Sandy Harthorn, 70, has nurtured and cultivated Boise’s connection to and appreciation of visual art for nearly 40 years.
She started as a Boise Art Museum volunteer in 1976 and became a full-time employee in 1980. In her time as curator, she organized more than 400 exhibitions and oversaw the production of 45 catalogs and museum publications.
“I was lucky to be able to have a career doing this here and to grow as the museum has grown,” Harthorn said.
“Sandy’s curatorial vision and ability to identify artists on the brink of success have been hallmarks of her strengths that built the museum’s outstanding reputation in the local, regional and national community,” museum executive director Melanie Fales said in a statement.
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Harthorn saw two major expansions of the building and gallery spaces and helped cultivate the image of the art museum into a regional gem. She’s brought some of the best artists from the Northwest and the nation to Boise, including giving sculptor John Grade his first museum show. She organized blockbuster shows for artists such as Dale Chihuly, Georgia O’Keeffe and Edgar Degas, and oversaw the addition of nearly 3,000 pieces of work to the museum’s permanent collection.
“We now have one of the best ceramics collections in the region, plus deep collections of Asian art, Native American art and Northwest artists,” she said. “I’m really proud of that.”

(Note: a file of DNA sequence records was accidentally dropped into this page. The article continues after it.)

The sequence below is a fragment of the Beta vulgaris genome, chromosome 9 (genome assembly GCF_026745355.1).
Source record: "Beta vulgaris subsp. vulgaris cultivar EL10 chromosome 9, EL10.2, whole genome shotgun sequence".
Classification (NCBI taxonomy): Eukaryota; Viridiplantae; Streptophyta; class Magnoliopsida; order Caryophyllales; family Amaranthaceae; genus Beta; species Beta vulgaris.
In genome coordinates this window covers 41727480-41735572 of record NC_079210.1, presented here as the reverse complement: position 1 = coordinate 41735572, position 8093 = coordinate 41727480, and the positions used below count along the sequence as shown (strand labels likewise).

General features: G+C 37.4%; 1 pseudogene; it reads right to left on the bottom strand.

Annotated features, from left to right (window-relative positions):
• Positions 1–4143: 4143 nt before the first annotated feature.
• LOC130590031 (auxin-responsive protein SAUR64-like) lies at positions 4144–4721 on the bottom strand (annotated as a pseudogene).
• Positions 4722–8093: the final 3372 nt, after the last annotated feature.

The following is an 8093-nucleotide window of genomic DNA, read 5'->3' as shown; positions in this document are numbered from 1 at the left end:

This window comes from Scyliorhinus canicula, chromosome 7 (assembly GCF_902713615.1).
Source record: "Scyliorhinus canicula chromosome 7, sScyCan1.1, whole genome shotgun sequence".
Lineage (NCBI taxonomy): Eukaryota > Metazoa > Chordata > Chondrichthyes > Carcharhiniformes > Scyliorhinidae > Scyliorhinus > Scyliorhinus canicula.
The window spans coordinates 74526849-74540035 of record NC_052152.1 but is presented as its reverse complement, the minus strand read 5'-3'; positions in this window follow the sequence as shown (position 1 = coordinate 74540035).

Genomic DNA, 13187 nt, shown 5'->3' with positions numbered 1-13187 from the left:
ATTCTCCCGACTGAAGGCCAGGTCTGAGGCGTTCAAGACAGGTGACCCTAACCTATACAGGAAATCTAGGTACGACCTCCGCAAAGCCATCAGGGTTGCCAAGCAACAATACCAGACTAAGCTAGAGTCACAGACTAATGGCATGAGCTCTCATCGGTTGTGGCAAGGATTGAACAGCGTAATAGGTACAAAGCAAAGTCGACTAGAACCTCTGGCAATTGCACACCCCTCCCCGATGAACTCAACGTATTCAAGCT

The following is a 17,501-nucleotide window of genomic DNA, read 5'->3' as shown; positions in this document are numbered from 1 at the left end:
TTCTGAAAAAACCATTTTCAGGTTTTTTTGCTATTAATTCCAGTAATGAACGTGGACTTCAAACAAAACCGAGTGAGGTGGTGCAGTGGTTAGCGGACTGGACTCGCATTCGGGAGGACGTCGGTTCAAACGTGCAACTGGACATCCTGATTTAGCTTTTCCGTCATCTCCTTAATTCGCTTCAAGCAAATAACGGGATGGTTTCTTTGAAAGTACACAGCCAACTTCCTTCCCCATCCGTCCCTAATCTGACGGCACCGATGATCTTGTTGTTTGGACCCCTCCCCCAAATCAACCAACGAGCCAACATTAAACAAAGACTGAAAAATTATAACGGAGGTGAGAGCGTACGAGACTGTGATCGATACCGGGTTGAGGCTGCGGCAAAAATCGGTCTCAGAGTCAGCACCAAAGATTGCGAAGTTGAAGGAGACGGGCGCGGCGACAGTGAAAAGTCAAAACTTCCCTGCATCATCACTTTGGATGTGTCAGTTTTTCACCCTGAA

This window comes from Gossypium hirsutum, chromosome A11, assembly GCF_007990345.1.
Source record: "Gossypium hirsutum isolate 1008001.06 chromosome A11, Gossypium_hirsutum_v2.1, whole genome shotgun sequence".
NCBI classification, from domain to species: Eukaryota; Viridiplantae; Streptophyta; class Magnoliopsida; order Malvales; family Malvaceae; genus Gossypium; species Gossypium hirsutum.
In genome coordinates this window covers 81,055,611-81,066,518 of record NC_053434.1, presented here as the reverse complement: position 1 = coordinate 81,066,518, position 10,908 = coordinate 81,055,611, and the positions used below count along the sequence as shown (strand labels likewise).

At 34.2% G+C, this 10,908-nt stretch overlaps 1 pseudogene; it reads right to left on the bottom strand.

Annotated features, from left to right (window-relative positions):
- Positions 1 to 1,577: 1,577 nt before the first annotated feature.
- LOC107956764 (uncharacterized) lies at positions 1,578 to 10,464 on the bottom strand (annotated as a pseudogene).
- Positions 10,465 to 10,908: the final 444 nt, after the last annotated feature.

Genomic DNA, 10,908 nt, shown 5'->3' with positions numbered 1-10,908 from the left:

Other accomplishments include the 75th anniversary exhibit (2011), “ Nick Cave: Meet Me at the Center of the Earth” (2012), “Chuck Close: Prints, Processes and Collaborations” (2007), and her many Idaho Biennials and Triennials that gave Idaho artists access to the art museum. She also helped to cultivate the world’s understanding of Idaho artist James Castle.
“I remember a show by Milton Avery, an early American modernist,” Harthorn said. “It was years ago, but I got to go to his home and studio in New York and go through his paintings with his daughter — of course he had passed, already, but that was an amazing experience. I’ve had so many amazing and special experiences over the years I’m so grateful for.”
Harthorn’s husband, Ed Cryer of MHW Global, also is retiring.
The museum board is launching a national search to fill Harthorn’s position.